# Define a random variable

## Question:

I’m new with Python. I have to create a new `rv U(t)`. Assuming that `Z` has a standard normal distribution `c = 1.57`, I have that:

``````U(t) = 0 if Z(t) <= c
U(t) = Φ(Z(t)) Z(t) > c
``````

Where `Φ(·)` is the `cdf` of the standard normal distribution `N(0, 1)`.

I start sampling random numbers from the normal distribution and I create an array of zeros:

``````z = np.random.normal(0, 1, 100)
u = np.zeros([1, 100])
``````

Then, I write the following loop:

``````for i in list(range(1, 101, 1)):
if z[:i] < c:
u[:i] = 0
else z[:i] > c:
u[:i] = norm.cdf(z[:i], loc=0, scale=1)
``````

However, there is something wrong. I got this error:

``````File "<ipython-input-837-1cbdd0641a75>", line 4
else z[:i] > c:
^
SyntaxError: invalid syntax
``````

Can someone please help me find out where the error is? Or suggest another way to deal with the problem?

Thank you!

Use the power of numpy!

``````z = np.random.normal(0, 1, 100)
u = np.zeros(z.shape)
``````

Since you initialized `u` to zeros, you don’t need to do anything for the `z <= c` cases. For the others, you can use numpy’s logical indexing to only set the elements that fulfill the condition

``````# Get only the elements of z where z > c
z_filt = z[z > c]

# Calculate the norm.cdf at these values of z,
norm_vals = norm.cdf(z_filt, loc=0, scale=1)

# Assign those to the elements of u where z > c
u[z > c] = norm_vals
``````

Of course, you can condense these three lines down to a single line:

``````u[z > c] = norm.cdf(z[z > c], loc=0, scale=1)
``````

This approach will be significantly faster than iterating over the arrays and setting individual elements.

If you’re curious why your code didn’t work and how to fix it,

• You don’t need to list out a `range` to iterate on it. Just `for i in range(100)` is good enough
• `z[:i] < c` will give an array containing `i` boolean values. Putting an `if` condition on that will give you an error: `ValueError: The truth value of an array with more than one element is ambiguous. Use a.any() or a.all()`. I suspect you meant to do `z[i] < c`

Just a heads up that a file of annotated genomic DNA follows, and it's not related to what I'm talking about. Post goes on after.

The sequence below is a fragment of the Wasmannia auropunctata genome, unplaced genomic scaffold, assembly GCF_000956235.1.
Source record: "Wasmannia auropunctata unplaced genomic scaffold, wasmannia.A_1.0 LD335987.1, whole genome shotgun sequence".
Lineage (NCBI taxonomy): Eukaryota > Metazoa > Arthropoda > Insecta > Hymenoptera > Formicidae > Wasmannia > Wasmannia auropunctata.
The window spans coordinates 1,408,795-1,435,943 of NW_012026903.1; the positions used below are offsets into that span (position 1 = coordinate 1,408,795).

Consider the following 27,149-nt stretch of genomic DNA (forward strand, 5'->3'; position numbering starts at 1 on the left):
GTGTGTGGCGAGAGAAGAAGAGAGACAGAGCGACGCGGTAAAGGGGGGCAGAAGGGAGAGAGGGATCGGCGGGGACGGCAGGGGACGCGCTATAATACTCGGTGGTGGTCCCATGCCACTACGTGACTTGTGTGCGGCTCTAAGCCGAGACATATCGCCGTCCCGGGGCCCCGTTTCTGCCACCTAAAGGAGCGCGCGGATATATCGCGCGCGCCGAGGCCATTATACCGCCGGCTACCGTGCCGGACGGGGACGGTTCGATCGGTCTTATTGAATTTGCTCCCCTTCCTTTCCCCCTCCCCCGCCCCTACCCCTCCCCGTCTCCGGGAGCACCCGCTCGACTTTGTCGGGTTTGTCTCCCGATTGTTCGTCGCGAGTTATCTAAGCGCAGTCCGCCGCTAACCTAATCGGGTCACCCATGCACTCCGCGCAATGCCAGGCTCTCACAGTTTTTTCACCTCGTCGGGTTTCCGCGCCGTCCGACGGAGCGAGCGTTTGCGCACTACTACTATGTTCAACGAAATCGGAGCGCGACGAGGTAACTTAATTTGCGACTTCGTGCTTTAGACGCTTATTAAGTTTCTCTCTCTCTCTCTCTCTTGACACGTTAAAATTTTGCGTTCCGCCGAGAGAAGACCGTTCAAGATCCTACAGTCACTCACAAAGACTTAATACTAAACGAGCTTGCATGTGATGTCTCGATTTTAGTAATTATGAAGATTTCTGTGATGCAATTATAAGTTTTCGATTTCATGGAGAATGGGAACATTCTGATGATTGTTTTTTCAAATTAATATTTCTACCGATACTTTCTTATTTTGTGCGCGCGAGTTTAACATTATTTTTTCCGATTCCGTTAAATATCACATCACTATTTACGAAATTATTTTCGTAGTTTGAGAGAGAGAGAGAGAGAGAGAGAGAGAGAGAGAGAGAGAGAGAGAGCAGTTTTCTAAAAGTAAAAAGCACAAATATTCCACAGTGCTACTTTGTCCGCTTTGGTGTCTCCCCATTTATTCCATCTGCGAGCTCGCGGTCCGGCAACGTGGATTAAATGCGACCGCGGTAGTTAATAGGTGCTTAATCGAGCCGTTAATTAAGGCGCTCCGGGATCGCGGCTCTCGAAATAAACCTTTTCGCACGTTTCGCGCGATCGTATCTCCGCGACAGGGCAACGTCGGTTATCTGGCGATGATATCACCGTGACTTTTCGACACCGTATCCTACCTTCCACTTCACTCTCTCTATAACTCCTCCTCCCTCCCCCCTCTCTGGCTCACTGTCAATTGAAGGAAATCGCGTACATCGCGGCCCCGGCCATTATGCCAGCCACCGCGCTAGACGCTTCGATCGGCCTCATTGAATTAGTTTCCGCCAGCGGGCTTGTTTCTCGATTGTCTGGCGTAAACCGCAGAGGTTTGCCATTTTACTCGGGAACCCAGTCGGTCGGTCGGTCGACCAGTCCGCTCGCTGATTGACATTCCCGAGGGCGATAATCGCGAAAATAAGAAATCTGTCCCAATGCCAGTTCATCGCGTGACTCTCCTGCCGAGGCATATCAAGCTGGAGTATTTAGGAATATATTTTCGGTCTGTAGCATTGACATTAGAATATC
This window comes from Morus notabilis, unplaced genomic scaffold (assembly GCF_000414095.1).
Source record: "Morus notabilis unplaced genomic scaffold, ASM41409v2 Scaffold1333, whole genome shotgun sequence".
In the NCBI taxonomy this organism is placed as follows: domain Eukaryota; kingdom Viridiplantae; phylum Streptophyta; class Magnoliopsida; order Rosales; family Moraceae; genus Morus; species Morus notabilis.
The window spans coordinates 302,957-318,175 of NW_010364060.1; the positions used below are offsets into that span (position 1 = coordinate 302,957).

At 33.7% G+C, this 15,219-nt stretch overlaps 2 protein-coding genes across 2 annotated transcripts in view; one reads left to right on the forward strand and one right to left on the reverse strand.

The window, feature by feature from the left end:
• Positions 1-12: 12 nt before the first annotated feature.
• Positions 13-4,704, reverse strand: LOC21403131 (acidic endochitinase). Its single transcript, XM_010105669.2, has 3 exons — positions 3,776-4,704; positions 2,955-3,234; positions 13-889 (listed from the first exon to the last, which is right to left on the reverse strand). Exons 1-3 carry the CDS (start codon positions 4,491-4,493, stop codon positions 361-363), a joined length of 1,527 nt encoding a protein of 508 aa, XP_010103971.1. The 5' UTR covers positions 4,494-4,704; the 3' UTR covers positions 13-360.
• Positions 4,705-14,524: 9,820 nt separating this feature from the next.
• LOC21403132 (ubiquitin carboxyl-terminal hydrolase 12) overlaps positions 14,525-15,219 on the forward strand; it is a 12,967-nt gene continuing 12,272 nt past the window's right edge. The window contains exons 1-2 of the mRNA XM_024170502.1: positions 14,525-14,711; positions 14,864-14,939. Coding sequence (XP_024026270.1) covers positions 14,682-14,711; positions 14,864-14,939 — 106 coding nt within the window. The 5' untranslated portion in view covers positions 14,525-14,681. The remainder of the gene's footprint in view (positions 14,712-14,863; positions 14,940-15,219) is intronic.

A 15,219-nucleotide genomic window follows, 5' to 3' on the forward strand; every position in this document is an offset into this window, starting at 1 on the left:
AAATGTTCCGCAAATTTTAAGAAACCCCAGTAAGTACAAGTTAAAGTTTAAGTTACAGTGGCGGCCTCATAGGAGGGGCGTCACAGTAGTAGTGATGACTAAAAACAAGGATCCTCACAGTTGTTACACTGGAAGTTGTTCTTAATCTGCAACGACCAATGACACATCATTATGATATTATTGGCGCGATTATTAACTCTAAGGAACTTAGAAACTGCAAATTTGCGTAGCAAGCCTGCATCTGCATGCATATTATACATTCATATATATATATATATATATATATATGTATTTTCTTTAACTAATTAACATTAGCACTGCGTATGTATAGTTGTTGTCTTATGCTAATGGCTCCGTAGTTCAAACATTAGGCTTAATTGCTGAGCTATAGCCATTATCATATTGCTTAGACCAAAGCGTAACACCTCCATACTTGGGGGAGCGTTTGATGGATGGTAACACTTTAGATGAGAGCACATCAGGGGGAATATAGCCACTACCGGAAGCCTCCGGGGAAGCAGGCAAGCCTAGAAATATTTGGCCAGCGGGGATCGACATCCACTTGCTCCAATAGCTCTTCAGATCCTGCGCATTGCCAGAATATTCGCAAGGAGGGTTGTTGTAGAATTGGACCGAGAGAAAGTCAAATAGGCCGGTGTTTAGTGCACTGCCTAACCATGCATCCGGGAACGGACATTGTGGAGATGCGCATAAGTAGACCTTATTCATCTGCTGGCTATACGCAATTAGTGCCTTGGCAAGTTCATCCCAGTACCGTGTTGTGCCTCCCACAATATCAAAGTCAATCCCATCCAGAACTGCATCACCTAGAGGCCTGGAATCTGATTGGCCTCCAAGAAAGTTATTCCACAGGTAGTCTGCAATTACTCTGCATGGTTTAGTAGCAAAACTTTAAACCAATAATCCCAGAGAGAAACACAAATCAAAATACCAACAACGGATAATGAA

• `u[:i] = 0` will set all elements of `u` from the start to the `i`th index to zero. You probably only wanted `u[i] = 0`. This is really not even necessary since you already initialized `u` to be zeros
• `else <condition>` doesn’t work. You want `elif <condition>`. Although you don’t really need that here, since you could just do `if z[i] > c` and that’s the only condition you need.
``````for i in range(100):
if z[i] > c:
u[i] = norm.cdf(z[i], loc=0, scale=1)
``````

Comparing the runtimes of these two approaches:

``````import timeit
import numpy as np
from scipy.stats import norm
from matplotlib import pyplot as plt

def f_numpy(size):
z = np.random.normal(0, 1, size)
u = np.zeros(z.shape)
u[z > c] = norm.cdf(z[z > c], loc=0, scale=1)
return u

def f_loopy(size):
z = np.random.normal(0, 1, size)
u = np.zeros(z.shape)
for i in range(size):
if z[i] > c:
u[i] = norm.cdf(z[i], loc=0, scale=1)
return u

c = 0

sizes = [10, 100, 1000, 10_000, 100_000]
times = np.zeros((len(sizes), 2))
for i, s in enumerate(sizes):
times[i, 0] = timeit.timeit('f_numpy(s)', globals=globals(), number=100) / 100
print(">")
times[i, 1] = timeit.timeit('f_loopy(s)', globals=globals(), number=10) / 10
print(".")

fig, ax = plt.subplots()
ax.plot(sizes, times[:, 0], label="numpy")
ax.plot(sizes, times[:, 1], label="loopy")
ax.set_xscale('log')
ax.set_yscale('log')
ax.set_xlabel('Array size')
ax.set_ylabel('Time per function call (s)')
ax.legend()
fig.tight_layout()
``````

we get the following plot, which shows that the numpy approach is orders of magnitude faster than the loopy approach.

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